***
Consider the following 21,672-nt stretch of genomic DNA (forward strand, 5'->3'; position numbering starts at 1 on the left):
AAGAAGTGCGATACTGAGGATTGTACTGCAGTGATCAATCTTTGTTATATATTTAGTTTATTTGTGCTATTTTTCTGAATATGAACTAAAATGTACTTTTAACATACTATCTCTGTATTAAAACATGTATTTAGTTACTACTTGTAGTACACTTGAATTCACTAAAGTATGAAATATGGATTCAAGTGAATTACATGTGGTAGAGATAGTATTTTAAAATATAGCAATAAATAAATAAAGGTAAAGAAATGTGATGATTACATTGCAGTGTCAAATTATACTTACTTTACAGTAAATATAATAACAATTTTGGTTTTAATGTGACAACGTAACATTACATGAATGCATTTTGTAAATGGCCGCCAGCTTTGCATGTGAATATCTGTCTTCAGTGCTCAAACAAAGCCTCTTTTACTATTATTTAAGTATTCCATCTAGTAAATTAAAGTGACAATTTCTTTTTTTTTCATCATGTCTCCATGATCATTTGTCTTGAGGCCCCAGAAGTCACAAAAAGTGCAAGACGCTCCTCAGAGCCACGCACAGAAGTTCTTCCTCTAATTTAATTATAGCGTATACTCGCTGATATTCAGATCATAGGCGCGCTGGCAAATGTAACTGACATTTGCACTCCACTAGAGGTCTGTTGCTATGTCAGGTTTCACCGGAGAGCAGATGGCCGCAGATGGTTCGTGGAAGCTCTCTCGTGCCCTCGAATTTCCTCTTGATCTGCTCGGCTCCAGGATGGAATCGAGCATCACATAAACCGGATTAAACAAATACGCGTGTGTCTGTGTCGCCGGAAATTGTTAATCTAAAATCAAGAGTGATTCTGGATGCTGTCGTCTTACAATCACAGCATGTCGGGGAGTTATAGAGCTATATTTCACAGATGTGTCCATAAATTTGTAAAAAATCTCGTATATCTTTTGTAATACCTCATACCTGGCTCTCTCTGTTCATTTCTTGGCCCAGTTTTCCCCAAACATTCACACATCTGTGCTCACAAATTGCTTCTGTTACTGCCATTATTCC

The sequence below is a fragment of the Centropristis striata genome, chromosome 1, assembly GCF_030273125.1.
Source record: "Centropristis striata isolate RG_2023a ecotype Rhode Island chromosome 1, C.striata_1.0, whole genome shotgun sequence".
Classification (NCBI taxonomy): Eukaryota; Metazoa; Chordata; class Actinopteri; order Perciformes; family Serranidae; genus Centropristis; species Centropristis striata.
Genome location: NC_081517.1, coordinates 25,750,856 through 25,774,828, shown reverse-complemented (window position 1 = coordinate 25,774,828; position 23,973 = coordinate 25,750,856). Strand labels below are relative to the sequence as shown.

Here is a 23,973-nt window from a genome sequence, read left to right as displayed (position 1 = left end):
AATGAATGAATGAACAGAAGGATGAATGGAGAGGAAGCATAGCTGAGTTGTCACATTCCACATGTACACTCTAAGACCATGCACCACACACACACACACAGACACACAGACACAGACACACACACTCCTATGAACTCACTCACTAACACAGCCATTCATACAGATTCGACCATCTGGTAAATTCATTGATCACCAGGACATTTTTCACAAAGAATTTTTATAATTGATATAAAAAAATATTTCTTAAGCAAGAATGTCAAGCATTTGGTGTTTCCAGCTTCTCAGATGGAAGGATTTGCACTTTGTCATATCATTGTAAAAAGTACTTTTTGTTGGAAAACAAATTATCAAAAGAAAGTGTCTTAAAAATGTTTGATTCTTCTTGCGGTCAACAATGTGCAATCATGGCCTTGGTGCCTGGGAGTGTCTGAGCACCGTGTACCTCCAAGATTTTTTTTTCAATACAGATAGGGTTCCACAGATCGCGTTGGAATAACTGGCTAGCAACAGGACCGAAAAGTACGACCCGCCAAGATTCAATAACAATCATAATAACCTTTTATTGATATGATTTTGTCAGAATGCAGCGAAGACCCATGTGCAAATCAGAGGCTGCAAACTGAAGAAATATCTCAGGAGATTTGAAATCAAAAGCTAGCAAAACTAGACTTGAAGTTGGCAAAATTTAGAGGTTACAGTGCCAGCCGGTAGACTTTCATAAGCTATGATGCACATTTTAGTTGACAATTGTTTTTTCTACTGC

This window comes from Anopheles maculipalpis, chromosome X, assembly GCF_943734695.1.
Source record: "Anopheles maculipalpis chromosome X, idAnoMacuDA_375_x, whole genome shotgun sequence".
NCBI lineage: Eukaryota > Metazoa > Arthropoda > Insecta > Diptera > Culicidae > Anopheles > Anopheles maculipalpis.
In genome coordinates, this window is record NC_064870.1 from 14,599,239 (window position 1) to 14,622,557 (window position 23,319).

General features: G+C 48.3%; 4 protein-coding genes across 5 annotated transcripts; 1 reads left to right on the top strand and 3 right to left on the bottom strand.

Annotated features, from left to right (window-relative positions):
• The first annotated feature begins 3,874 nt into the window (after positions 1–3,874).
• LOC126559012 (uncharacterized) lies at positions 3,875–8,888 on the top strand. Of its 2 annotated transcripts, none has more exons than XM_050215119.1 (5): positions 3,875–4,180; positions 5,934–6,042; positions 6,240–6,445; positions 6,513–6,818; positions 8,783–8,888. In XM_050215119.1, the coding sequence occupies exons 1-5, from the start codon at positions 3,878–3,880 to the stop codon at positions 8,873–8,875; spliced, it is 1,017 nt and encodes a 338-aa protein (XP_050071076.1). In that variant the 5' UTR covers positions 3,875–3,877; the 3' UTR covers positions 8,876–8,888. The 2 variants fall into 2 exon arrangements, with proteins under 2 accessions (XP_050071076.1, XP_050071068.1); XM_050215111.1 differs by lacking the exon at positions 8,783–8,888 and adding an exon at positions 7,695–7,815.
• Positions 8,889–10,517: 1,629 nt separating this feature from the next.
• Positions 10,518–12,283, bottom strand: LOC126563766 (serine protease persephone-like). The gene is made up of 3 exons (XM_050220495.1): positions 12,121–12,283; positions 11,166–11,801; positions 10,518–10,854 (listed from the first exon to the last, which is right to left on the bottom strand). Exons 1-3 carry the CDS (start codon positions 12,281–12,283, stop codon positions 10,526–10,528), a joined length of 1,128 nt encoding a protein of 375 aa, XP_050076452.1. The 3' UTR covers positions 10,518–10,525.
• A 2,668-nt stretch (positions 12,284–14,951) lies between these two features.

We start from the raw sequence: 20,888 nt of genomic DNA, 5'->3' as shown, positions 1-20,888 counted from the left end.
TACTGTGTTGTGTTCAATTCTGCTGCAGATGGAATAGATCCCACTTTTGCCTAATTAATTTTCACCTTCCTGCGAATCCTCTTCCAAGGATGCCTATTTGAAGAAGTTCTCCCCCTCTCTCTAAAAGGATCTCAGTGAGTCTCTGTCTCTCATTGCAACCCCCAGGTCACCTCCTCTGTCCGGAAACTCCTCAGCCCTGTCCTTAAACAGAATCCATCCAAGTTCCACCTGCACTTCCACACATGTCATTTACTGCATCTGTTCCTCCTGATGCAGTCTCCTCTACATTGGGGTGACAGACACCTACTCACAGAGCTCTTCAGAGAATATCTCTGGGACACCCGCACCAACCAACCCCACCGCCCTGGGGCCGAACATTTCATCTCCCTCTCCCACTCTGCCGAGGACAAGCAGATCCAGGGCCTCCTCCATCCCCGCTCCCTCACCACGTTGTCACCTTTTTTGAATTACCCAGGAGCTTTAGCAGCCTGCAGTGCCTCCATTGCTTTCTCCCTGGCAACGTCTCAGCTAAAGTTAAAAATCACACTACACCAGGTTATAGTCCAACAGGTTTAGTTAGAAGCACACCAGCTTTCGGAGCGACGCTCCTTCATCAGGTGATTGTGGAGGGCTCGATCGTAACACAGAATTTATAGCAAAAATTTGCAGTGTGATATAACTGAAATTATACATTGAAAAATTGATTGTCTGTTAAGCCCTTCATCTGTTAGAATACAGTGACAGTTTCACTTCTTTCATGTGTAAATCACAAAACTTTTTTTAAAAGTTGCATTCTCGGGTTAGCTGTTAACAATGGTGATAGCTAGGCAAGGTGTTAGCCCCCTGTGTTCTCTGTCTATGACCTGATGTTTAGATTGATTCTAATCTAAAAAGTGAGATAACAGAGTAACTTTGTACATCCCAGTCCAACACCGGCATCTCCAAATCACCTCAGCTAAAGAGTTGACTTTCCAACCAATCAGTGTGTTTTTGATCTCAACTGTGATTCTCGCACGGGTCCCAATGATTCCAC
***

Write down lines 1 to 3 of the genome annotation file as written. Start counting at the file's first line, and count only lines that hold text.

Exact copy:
Consider the following 21,672-nt stretch of genomic DNA (forward strand, 5'->3'; position numbering starts at 1 on the left):
AAGAAGTGCGATACTGAGGATTGTACTGCAGTGATCAATCTTTGTTATATATTTAGTTTATTTGTGCTATTTTTCTGAATATGAACTAAAATGTACTTTTAACATACTATCTCTGTATTAAAACATGTATTTAGTTACTACTTGTAGTACACTTGAATTCACTAAAGTATGAAATATGGATTCAAGTGAATTACATGTGGTAGAGATAGTATTTTAAAATATAGCAATAAATAAATAAAGGTAAAGAAATGTGATGATTACATTGCAGTGTCAAATTATACTTACTTTACAGTAAATATAATAACAATTTTGGTTTTAATGTGACAACGTAACATTACATGAATGCATTTTGTAAATGGCCGCCAGCTTTGCATGTGAATATCTGTCTTCAGTGCTCAAACAAAGCCTCTTTTACTATTATTTAAGTATTCCATCTAGTAAATTAAAGTGACAATTTCTTTTTTTTTCATCATGTCTCCATGATCATTTGTCTTGAGGCCCCAGAAGTCACAAAAAGTGCAAGACGCTCCTCAGAGCCACGCACAGAAGTTCTTCCTCTAATTTAATTATAGCGTATACTCGCTGATATTCAGATCATAGGCGCGCTGGCAAATGTAACTGACATTTGCACTCCACTAGAGGTCTGTTGCTATGTCAGGTTTCACCGGAGAGCAGATGGCCGCAGATGGTTCGTGGAAGCTCTCTCGTGCCCTCGAATTTCCTCTTGATCTGCTCGGCTCCAGGATGGAATCGAGCATCACATAAACCGGATTAAACAAATACGCGTGTGTCTGTGTCGCCGGAAATTGTTAATCTAAAATCAAGAGTGATTCTGGATGCTGTCGTCTTACAATCACAGCATGTCGGGGAGTTATAGAGCTATATTTCACAGATGTGTCCATAAATTTGTAAAAAATCTCGTATATCTTTTGTAATACCTCATACCTGGCTCTCTCTGTTCATTTCTTGGCCCAGTTTTCCCCAAACATTCACACATCTGTGCTCACAAATTGCTTCTGTTACTGCCATTATTCC

The sequence below is a fragment of the Centropristis striata genome, chromosome 1, assembly GCF_030273125.1.